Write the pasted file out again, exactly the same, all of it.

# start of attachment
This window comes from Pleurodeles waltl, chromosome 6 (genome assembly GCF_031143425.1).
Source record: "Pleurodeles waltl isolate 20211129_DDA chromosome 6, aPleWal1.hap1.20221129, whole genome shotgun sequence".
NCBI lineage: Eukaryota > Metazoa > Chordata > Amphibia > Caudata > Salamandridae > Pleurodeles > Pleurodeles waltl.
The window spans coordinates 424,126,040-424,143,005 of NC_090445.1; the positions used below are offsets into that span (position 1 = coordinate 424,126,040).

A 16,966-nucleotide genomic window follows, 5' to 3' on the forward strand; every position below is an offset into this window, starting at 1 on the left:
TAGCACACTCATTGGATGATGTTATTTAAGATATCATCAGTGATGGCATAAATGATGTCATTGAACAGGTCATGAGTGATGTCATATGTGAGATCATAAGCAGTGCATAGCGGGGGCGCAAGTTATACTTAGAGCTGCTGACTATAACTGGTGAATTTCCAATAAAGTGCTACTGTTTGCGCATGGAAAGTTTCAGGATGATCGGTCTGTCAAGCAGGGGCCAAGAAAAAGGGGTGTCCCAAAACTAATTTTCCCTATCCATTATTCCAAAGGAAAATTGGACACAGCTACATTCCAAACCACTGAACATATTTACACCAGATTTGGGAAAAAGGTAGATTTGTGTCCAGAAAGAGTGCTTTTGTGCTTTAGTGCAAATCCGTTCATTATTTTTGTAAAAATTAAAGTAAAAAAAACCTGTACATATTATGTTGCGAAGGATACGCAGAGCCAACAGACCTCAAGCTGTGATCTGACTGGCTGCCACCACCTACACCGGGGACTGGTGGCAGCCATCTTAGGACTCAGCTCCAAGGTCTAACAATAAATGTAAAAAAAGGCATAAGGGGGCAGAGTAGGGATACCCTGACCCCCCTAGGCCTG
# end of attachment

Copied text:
This window comes from Pleurodeles waltl, chromosome 6 (genome assembly GCF_031143425.1).
Source record: "Pleurodeles waltl isolate 20211129_DDA chromosome 6, aPleWal1.hap1.20221129, whole genome shotgun sequence".
NCBI lineage: Eukaryota > Metazoa > Chordata > Amphibia > Caudata > Salamandridae > Pleurodeles > Pleurodeles waltl.
The window spans coordinates 424,126,040-424,143,005 of NC_090445.1; the positions used below are offsets into that span (position 1 = coordinate 424,126,040).

A 16,966-nucleotide genomic window follows, 5' to 3' on the forward strand; every position below is an offset into this window, starting at 1 on the left:
TAGCACACTCATTGGATGATGTTATTTAAGATATCATCAGTGATGGCATAAATGATGTCATTGAACAGGTCATGAGTGATGTCATATGTGAGATCATAAGCAGTGCATAGCGGGGGCGCAAGTTATACTTAGAGCTGCTGACTATAACTGGTGAATTTCCAATAAAGTGCTACTGTTTGCGCATGGAAAGTTTCAGGATGATCGGTCTGTCAAGCAGGGGCCAAGAAAAAGGGGTGTCCCAAAACTAATTTTCCCTATCCATTATTCCAAAGGAAAATTGGACACAGCTACATTCCAAACCACTGAACATATTTACACCAGATTTGGGAAAAAGGTAGATTTGTGTCCAGAAAGAGTGCTTTTGTGCTTTAGTGCAAATCCGTTCATTATTTTTGTAAAAATTAAAGTAAAAAAAACCTGTACATATTATGTTGCGAAGGATACGCAGAGCCAACAGACCTCAAGCTGTGATCTGACTGGCTGCCACCACCTACACCGGGGACTGGTGGCAGCCATCTTAGGACTCAGCTCCAAGGTCTAACAATAAATGTAAAAAAAGGCATAAGGGGGCAGAGTAGGGATACCCTGACCCCCCTAGGCCTG